AT FOUR in the morning, white heavy fog embraced the bus as we approached cities I have never been to.
The bus neither slowed nor hastened. It only kept its pace as everything else blended in the white haze. Beside me was my best friend, her breathing slow and peaceful as she sleeps.
They say you think about something hard enough, you begin to attract it.
Just as hazy as the fog was all the feelings brewing up inside my chest. All I knew was, I needed to get away as far as I could.
At the third stop, the sunlight broke the gloom and awoke us in warm orange light. People in the bus shifted in their seats, eyes squinting at the new day. The sun melted the fog and the anxieties that came along with me on the trip, and I knew then that I was “away” enough, and I was alright.
Haidie, Jamel, and I unloaded the bus at the wet market and bought food to eat. We rode a skylab for almost two hours, passing by long stretches of rice fields and picturesque mountains. When on a balanced plank of wood atop a single motorcycle, there was no other way than to trust physics and the driver’s years of experience, as we were told. As our butts endured the travel through rocky roads and streams, we held on to our dear seats for life.
When we arrived, the falls did not look like the photos at all. Don’t believe everything the World Wide Web tells you. It was shorter in height, but the rocks did lead to a higher level with pools among the rocks when Haidie and Jamel climbed them. I cannot possibly go after them and risk losing my eyeglasses in the water’s current, so I stayed and asked around for the third level.
The narrow path wasn’t marked with anything that says falls this way, but the locals were certain.
The stairs, which was only made of slabs of rocks embedded in the soft soil, was cut short at around one third into the descent. The rest of the way was uneven footing, with no bamboo poles as guides anymore. The local did say that the recent typhoon affected the area and the visits declined. I kind of wished I declined, too, but we went on.
Carrying twice my friends’ luggage combined, I slid and fell too many times than I can count. Di na ko muusab, ma! I declared into the woods.
The 30-minute descent turned out to be an hour. Our knees were weak when we finally touched grass, but even weaker at the sight of Awao Falls.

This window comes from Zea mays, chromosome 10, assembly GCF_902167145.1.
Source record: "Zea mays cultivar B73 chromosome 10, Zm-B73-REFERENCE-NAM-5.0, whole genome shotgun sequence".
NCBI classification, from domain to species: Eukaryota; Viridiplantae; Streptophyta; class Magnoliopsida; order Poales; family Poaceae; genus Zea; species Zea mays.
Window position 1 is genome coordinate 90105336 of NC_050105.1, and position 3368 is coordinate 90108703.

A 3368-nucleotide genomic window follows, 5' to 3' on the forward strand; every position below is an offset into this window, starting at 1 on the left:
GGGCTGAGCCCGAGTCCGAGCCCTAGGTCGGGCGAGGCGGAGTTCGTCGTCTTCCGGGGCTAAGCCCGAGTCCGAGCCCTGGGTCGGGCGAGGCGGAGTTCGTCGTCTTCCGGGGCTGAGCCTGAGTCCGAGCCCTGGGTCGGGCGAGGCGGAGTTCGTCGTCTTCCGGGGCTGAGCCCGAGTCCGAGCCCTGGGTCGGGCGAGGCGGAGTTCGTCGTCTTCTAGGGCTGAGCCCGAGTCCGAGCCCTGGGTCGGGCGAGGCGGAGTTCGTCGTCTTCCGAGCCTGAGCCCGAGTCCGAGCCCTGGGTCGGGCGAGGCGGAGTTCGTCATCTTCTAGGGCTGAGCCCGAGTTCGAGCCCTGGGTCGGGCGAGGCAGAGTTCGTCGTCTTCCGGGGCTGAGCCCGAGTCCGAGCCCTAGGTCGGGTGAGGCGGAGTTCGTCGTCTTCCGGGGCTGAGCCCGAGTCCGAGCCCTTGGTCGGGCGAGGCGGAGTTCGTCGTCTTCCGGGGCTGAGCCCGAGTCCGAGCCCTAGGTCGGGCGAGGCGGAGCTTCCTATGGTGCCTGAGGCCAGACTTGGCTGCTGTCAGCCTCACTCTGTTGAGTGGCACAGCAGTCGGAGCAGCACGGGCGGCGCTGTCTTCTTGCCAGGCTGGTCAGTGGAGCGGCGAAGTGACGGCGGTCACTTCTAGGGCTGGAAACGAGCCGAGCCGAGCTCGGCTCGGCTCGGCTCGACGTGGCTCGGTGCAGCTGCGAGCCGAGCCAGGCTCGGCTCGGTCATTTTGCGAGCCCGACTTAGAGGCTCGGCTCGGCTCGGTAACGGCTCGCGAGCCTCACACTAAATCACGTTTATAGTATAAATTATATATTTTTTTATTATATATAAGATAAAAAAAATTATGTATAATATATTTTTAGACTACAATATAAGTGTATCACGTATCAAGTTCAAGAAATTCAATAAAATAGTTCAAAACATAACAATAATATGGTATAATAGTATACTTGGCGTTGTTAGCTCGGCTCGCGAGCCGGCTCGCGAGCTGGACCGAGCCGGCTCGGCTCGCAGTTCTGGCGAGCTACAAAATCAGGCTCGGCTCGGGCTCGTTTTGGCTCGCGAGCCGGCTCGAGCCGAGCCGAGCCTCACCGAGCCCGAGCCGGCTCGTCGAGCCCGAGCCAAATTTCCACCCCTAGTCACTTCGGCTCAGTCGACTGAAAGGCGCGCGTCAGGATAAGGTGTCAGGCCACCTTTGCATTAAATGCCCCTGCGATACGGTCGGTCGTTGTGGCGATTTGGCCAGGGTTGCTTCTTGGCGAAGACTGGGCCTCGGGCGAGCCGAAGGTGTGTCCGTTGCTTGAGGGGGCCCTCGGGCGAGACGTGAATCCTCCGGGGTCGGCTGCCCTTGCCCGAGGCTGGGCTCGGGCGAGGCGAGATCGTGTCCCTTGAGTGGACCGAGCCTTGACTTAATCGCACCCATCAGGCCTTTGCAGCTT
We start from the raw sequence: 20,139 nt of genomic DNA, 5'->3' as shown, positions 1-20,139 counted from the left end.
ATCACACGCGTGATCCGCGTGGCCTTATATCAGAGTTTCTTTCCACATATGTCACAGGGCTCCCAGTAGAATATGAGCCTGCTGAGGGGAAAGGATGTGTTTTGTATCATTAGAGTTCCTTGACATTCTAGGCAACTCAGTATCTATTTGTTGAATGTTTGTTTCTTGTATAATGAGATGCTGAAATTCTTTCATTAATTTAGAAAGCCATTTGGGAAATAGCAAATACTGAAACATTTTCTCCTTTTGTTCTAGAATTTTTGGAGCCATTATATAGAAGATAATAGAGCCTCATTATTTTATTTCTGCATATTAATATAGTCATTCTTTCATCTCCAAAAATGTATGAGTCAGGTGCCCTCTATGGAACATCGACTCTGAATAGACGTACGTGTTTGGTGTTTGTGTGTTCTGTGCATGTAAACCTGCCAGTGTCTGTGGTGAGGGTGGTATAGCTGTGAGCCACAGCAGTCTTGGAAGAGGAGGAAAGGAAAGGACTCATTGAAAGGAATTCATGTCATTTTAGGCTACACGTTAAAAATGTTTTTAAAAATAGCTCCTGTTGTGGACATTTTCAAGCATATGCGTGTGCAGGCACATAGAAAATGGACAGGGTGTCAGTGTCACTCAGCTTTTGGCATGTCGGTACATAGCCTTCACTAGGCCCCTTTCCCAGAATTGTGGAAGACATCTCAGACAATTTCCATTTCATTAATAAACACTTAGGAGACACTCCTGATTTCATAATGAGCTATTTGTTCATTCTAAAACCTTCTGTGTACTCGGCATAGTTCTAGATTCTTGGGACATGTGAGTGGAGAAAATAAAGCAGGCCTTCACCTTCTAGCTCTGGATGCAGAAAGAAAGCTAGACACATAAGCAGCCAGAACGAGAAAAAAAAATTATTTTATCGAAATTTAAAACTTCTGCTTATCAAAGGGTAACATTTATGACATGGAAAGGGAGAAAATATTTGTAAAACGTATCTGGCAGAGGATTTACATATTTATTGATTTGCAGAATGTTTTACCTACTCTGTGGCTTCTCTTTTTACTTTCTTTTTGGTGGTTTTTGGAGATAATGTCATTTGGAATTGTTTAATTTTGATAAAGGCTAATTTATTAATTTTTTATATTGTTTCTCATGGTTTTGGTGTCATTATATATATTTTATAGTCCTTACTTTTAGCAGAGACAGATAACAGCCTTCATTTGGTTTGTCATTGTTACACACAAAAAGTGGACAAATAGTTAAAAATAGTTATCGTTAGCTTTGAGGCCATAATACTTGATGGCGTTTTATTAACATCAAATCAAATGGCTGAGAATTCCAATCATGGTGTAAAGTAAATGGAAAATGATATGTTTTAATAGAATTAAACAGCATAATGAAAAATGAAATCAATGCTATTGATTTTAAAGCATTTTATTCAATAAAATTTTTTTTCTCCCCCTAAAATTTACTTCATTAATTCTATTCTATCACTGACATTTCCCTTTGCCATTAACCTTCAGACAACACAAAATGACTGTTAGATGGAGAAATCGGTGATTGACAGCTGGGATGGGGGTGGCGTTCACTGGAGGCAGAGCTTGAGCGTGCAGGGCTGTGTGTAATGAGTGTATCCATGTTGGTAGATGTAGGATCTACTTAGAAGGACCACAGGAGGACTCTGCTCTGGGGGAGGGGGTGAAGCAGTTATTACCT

The water cascaded unhurried among the rocks. Afternoon light illuminated the falls that stood mighty before us.
If there is a god out there, I told myself, I see you now.
And yet as swiftly as our breaths were taken away by nature, droplets of rain showered on us. We followed a different path going up, but it was blocked with a blue flag. I was anxious about how blue it was, how it looked like a warning, but not quite.
I was in fear for I did not know myself well in the wild. It’s as if my instincts were washed away with the rainwater’s current building up on our path. My friends and I had no time to argue about what the blue meant as the rain fell like an open faucet upon us. It has to be a way out.
Hiking through a muddy path rewarded us with an open road. We found our driver after hitching from a local’s motorcycle. A rainbow graced our parting ways with Monkayo, as we headed home with tired bones.
A year later, a good friend and I sat for coffee. I was, once again, at a point of my life when I desperately needed to get away.
This raised a concern in my friend, sensing escapism as my means to temporarily cope with the stress I am in.
“Don’t you think it’ll cause more harm than good when you find yourself coming back to your problems after your escapes?”
It dawned on me how, even as I knew my intent was to get as far away as I could, I never traveled to escape. There was no argument unresolved, heartbreak without closure, unfinished school work, or unpaid debts that I left behind. There is, however, yearning for a break in the monotony, in the everyday dulling of senses when all sights are only set at deadlines.
Yet in as much as I’d like to, I couldn’t frequent the mountains and the falls, the beaches and the waves. The most leisure I can afford as a college student was to come home to purring cats and watch Netflix from my best friend’s account.
But for what it’s worth, I learned to not be sorry for all the ways I am mostly away from nature and its healing. What I lacked in my immediate environment ushered me to cultivate that connection with Nature within.
When there is no sand beneath my feet or a crimson sunset on the sky, there is a pulsing memory of a time when I was fully alive and present in it. When I can’t afford a day on the beach, there are people who make me feel like the sea: wide, flowing, and full of life underneath amidst the turmoil of waves above.
I travel to liven the wellsprings of hope that pushes me deeper into my dreams, and closer to myself. It is when I am away that I can look at the grander schemes of things, and shift my perspective to help me grow.
Travel makes me teachable, but only because I am willing, and it is the kind of experience I seek when on the road.
No height of mountain peaks or depth in oceans will make you know yourself more, if it’s not what you aim for. While my journey comes from being rarely-traveled, the rarity taught me to value the depth of experience rather than the mileage of flights. It doesn’t have to be the way to go, but it has what the universe has taught me for now. The next travel might mean different things, but I have yet to find out.
It is my prayer that when you take that next trip away, you are, at most, seeking to go as far as within. (Alaska Ordoña, AdDU Mass Communication intern)